Racial Justice

While problems of police brutality and broader challenges of systemic racism are ingrained in the nation’s DNA, more recent phenomena—such as the use of technology to document said violence, the rise of social movements and digital campaigns to advocate for Black lives, and the growth of intersectionality in civil society amongst immigrant rights, queer liberation, and racial justice movements—have catapulted these issues to the fore. 

As we continue the centuries-long journey of tackling racial injustice in the United States, the Carr Center for Human Rights Racial Justice program focuses on reimagining systems, institutions, and movements to promote racial and economic equity for all. The program strengthens discourse connecting domestic civil rights to global human rights frameworks, and brings together faculty, fellows, students, and the broader University community to collaborate.
 

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You Purged Racists From Your Website? Great, Now Get to Work

You Purged Racists From Your Website? Great, Now Get to Work

Abstract:

Joan Donovan explains that the covid-19 infodemic has taught social media giants an important lesson: they must take action to control the content on their sites. 

For those who follow the politics of platforms, Monday’s great expulsion of malicious content creators was better late than never. For far too long, a very small contingent of extremely hateful content creators have used Silicon Valley’s love of the First Amendment to control the narrative on commercial content moderation. By labeling every effort to control their speech as “censorship,” these individuals and groups managed to create cover for their use of death threats, harassment, and other incitements to violence to silence opposition. For a long time, it has worked. Until now. In what looks like a coordinated purge by Twitch, Reddit, and YouTube, the reckoning is here for those who use racism and misogyny to gain attention and make money on social media.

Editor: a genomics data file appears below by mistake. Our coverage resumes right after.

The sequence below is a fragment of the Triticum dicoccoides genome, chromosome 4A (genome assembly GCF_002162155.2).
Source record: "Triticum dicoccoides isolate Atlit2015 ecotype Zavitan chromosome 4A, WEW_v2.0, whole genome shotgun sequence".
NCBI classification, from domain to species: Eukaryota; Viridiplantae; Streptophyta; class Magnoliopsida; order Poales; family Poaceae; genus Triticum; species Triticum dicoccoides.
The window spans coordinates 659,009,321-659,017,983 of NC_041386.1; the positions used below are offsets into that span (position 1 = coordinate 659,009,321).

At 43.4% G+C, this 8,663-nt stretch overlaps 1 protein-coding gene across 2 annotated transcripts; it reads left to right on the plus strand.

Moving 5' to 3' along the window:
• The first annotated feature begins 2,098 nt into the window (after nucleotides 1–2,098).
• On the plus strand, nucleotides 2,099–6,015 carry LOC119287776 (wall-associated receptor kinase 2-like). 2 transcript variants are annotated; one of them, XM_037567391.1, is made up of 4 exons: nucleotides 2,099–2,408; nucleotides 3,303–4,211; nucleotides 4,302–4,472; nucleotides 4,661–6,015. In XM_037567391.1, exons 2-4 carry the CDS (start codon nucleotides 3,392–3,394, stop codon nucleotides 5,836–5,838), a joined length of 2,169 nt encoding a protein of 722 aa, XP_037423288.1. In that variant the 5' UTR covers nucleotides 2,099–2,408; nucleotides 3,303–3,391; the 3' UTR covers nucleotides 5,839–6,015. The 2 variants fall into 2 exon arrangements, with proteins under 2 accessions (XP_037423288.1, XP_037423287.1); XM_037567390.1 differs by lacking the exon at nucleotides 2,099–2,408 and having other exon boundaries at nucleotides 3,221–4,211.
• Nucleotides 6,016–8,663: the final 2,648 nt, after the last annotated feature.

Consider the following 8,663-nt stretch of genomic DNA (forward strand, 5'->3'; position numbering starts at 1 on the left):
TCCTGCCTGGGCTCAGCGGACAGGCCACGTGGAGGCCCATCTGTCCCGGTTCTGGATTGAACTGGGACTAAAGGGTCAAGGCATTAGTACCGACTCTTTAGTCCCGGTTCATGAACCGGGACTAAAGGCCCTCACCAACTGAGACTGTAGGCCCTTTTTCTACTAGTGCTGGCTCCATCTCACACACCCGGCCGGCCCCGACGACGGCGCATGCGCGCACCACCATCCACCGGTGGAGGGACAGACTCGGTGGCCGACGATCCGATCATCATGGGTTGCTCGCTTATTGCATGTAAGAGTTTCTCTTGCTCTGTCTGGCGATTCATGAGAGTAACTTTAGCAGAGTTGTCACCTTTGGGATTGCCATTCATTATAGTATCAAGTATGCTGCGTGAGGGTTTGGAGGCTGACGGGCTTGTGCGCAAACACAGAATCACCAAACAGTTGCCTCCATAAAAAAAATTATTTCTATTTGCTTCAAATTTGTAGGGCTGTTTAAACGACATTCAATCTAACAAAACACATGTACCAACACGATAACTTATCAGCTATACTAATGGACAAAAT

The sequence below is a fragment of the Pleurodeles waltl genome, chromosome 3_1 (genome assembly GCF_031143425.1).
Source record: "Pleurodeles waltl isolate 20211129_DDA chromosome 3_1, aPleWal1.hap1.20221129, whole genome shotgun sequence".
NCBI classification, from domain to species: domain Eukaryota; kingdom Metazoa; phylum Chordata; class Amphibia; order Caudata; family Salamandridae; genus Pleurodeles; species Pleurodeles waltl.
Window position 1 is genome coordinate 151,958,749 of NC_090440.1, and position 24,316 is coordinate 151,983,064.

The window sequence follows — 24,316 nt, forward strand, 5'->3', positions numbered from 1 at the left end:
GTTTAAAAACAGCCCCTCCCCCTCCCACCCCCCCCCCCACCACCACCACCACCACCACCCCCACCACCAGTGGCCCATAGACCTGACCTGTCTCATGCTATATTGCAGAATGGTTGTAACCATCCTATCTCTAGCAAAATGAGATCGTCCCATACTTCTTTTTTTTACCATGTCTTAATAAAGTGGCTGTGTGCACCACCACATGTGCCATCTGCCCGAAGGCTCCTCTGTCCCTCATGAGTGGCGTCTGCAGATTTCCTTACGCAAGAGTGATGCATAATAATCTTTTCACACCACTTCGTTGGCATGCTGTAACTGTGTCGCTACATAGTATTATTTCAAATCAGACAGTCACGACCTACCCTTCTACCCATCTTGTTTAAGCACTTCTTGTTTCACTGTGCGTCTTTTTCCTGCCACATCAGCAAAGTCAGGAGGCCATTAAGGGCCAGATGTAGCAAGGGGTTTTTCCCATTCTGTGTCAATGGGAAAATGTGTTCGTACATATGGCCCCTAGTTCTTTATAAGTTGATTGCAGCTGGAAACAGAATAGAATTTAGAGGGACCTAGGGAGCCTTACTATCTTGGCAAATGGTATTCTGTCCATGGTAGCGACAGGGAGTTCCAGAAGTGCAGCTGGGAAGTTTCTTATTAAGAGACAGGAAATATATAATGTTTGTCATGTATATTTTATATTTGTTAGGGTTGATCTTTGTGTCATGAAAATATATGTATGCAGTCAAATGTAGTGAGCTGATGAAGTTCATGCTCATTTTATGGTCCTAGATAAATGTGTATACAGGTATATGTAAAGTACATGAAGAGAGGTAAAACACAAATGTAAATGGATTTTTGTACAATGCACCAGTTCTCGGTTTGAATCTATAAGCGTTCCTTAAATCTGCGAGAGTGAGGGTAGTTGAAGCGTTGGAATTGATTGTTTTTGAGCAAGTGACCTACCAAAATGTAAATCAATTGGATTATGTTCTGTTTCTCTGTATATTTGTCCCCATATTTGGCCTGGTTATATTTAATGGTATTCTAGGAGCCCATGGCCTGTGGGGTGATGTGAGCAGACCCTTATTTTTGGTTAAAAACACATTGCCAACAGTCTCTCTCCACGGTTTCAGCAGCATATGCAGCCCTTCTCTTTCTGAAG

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: Joan Donovan | July 1 2020
: Joan Donovan explains that the covid-19 infodemic has taught social media giants an important lesson: they must take action to control the content on their sites. 
Last updated on 08/04/2020

The white press has a history of endangering black lives going back a century

The white press has a history of endangering black lives going back a century

Abstract:

The Black Lives Matter protests have been shaking up not just conversations about policing, but also almost every industry — including journalism. As Washington Post media reporters Paul Farhi and Sarah Ellison wrote this weekend, “Like the nation itself, news organizations across the country are facing a racial reckoning, spurred by protests from their own journalists.”

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: Megan Ming Francis | June 15 2020
: In 1919, the white national press spread a false story that covered up a white massacre of African Americans in Arkansas.

George Floyd and the history of police brutality in America

Citation:

Kadijatou Diallo and John Shattuck. 6/1/2020. “George Floyd and the history of police brutality in America.” Boston Globe. Read the article.
George Floyd and the history of police brutality in America

Full Text

By recognizing the long history of racism in the justice system, Americans can grasp why deaths like George Floyd's are symptomatic of a larger failure of American justice.

The horrific death, captured on video, of George Floyd, a 46-year-old black man who died after a white Minneapolis police officer kneeled on his neck, spotlights the longstanding crisis of racism in policing.

To understand the protests that have erupted across the United States, one needs to understand the deeply troubled history of policing and race. Police brutality, racial discrimination, and violence against minorities are intertwined and rooted throughout US history. Technology has made it possible for the level and extent of the problem finally to be publicly documented. The anger expressed in the wake of Floyd's killing reflects the searing reality that Black people in the United States continue to be dehumanized and treated unjustly.

Read the article. 

: Kadijatou Diallo & John Shattuck | June 1 2020
: By recognizing the long history of racism in the justice system, Americans can grasp why deaths like George Floyd’s are symptomatic of a larger failure of American justice.
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